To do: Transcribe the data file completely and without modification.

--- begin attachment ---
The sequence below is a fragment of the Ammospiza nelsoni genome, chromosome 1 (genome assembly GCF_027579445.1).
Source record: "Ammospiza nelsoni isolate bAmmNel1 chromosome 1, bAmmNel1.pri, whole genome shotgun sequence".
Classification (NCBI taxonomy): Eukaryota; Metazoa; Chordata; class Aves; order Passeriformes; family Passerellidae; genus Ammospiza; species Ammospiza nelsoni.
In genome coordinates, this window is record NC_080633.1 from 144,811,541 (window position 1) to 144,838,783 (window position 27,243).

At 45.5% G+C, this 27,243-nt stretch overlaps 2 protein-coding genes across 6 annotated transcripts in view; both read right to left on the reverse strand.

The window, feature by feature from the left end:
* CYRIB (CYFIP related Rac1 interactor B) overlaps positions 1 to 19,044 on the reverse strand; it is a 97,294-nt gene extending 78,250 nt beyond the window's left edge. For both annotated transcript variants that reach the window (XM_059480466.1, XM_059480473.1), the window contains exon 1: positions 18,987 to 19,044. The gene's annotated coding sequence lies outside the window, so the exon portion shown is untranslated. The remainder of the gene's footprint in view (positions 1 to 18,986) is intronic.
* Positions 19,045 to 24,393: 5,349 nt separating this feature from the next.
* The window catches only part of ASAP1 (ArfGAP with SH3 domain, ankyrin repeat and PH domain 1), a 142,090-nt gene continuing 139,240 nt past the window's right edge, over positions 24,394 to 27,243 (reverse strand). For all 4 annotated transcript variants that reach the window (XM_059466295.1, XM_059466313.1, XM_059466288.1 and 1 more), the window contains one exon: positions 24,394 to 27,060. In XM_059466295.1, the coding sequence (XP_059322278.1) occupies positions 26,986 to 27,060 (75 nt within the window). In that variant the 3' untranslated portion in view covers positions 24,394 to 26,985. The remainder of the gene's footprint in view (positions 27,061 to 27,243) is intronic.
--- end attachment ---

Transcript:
The sequence below is a fragment of the Ammospiza nelsoni genome, chromosome 1 (genome assembly GCF_027579445.1).
Source record: "Ammospiza nelsoni isolate bAmmNel1 chromosome 1, bAmmNel1.pri, whole genome shotgun sequence".
Classification (NCBI taxonomy): Eukaryota; Metazoa; Chordata; class Aves; order Passeriformes; family Passerellidae; genus Ammospiza; species Ammospiza nelsoni.
In genome coordinates, this window is record NC_080633.1 from 144,811,541 (window position 1) to 144,838,783 (window position 27,243).

At 45.5% G+C, this 27,243-nt stretch overlaps 2 protein-coding genes across 6 annotated transcripts in view; both read right to left on the reverse strand.

The window, feature by feature from the left end:
* CYRIB (CYFIP related Rac1 interactor B) overlaps positions 1 to 19,044 on the reverse strand; it is a 97,294-nt gene extending 78,250 nt beyond the window's left edge. For both annotated transcript variants that reach the window (XM_059480466.1, XM_059480473.1), the window contains exon 1: positions 18,987 to 19,044. The gene's annotated coding sequence lies outside the window, so the exon portion shown is untranslated. The remainder of the gene's footprint in view (positions 1 to 18,986) is intronic.
* Positions 19,045 to 24,393: 5,349 nt separating this feature from the next.
* The window catches only part of ASAP1 (ArfGAP with SH3 domain, ankyrin repeat and PH domain 1), a 142,090-nt gene continuing 139,240 nt past the window's right edge, over positions 24,394 to 27,243 (reverse strand). For all 4 annotated transcript variants that reach the window (XM_059466295.1, XM_059466313.1, XM_059466288.1 and 1 more), the window contains one exon: positions 24,394 to 27,060. In XM_059466295.1, the coding sequence (XP_059322278.1) occupies positions 26,986 to 27,060 (75 nt within the window). In that variant the 3' untranslated portion in view covers positions 24,394 to 26,985. The remainder of the gene's footprint in view (positions 27,061 to 27,243) is intronic.